QUESTION: I feel tired all the time. I get eight hours of sleep, but I don’t feel refreshed when I wake up and I drag through the day. My friend said she thinks I might have a thyroid issue, but I’ve heard that once you start taking thyroid medicine you have to take it for the rest of your life. I don’t want to do that. Are there natural ways to improve thyroid function?
DR. RASKIN: I would like to answer this question slowly, one part at a time. You say you are tired despite getting an adequate amount of sleep, and your friend diagnosed you with an underactive thyroid? You don’t say if your friend has a medical degree, and I’m sure your friend was just trying to be helpful, but there is a lot of medical misinformation out there that I would like to dispel.
If I had a problem with my computer and I couldn’t get connected to the Internet, I wouldn’t seek out advice from my dry cleaner. It’s not for me to say that he wouldn’t know the answer, but I might be skeptical.
First of all, fatigue despite getting lots of sleep could be a symptom of many conditions, including obstructive sleep apnea, anemia, depression and many other serious medical disorders. The only way to know for sure is to see your doctor who should do a work-up, including blood tests that may in fact lead to a diagnosis of an underactive thyroid.
Doctors can sometimes miss an underactive thyroid if they don’t run all of the relevant tests including TSH, Free T3 and T4 and thyroid antibodies. So, be sure to discuss these tests with your doctor to see if they could help define your condition.
The thyroid is a small butterfly-shaped gland located at the base of the neck above the Adam’s apple. It is vital for the body’s metabolism and temperature regulation. An underactive thyroid can have a variety of causes and is quite common affecting about 1 in 10 women and a smaller percentage of men.
Sometimes this happens when your thyroid comes under attack by your own body’s immune system, or other times it can be a result of aging, dietary factors or other hormonal imbalance.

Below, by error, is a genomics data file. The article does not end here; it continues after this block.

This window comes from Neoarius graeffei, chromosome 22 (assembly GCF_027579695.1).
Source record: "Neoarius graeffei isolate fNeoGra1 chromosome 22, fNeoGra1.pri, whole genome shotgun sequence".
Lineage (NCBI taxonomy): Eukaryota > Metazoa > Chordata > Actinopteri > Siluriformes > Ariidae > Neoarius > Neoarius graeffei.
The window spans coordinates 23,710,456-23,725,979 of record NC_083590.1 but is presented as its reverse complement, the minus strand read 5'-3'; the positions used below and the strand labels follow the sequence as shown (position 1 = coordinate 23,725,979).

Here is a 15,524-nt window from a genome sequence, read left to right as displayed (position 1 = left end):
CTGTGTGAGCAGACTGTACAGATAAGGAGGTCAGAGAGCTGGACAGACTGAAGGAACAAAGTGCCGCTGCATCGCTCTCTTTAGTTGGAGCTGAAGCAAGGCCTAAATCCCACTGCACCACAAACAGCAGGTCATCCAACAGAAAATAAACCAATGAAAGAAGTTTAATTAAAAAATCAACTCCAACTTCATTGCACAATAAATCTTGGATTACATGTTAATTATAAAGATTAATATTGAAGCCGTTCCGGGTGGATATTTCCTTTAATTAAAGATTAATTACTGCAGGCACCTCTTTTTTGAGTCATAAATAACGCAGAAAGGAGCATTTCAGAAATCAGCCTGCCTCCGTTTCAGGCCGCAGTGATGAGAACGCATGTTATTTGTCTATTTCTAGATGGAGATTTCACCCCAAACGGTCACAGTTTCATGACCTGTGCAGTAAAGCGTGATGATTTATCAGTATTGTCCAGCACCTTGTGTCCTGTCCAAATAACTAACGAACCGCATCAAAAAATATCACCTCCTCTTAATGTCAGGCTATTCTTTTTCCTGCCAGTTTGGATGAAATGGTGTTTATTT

Symptoms of an underactive thyroid include sluggishness, weight gain, feeling cold, constipation and dry skin.
If your thyroid is indeed not making enough hormone—regardless of the cause—the only proven treatment is to replace the amount of thyroid hormone that will correct the deficit.
The replacement of the hormone may be necessary for the rest of your life or it may not. Just like diabetics who don’t make enough insulin may need to have insulin replacement for the rest of their lives, the same rule may apply for those with underactive thyroids. That is why bloodwork should be done routinely to monitor the levels.
Although there are many people out there who believe that dietary supplements may improve thyroid function, there are no scientific studies showing that natural or dietary supplements actually improve thyroid function in any safe and significant manner.
As more research is done, some supplements may show promise, but until then, synthetic thyroid hormone is still the safe, proven way to treat an underactive thyroid.
Some supplements that are touted to help can actually do harm. For example, the thyroid needs iodine so some suggest taking kelp, which contains lots of iodine.
Unfortunately, a high level of iodine may do the exact opposite and reduce the amount of thyroid hormone secreted or released from the gland. Other supplements that some claim to help include B vitamins, selenium and pineapple. Again, although interesting, there is not enough scientific data to endorse these products for this use.
So, save the garlic and ginger for a spicy Thai curry, and speak to your doctor when it concerns your thyroid.
Palisadian Damon Raskin, M.D., is a board-certified internist who offers preventative medicine, concierge services and addiction medicine to patients in and around the Palisades. Contact: (310) 459-4333. To submit your medical questions, email email@example.com.
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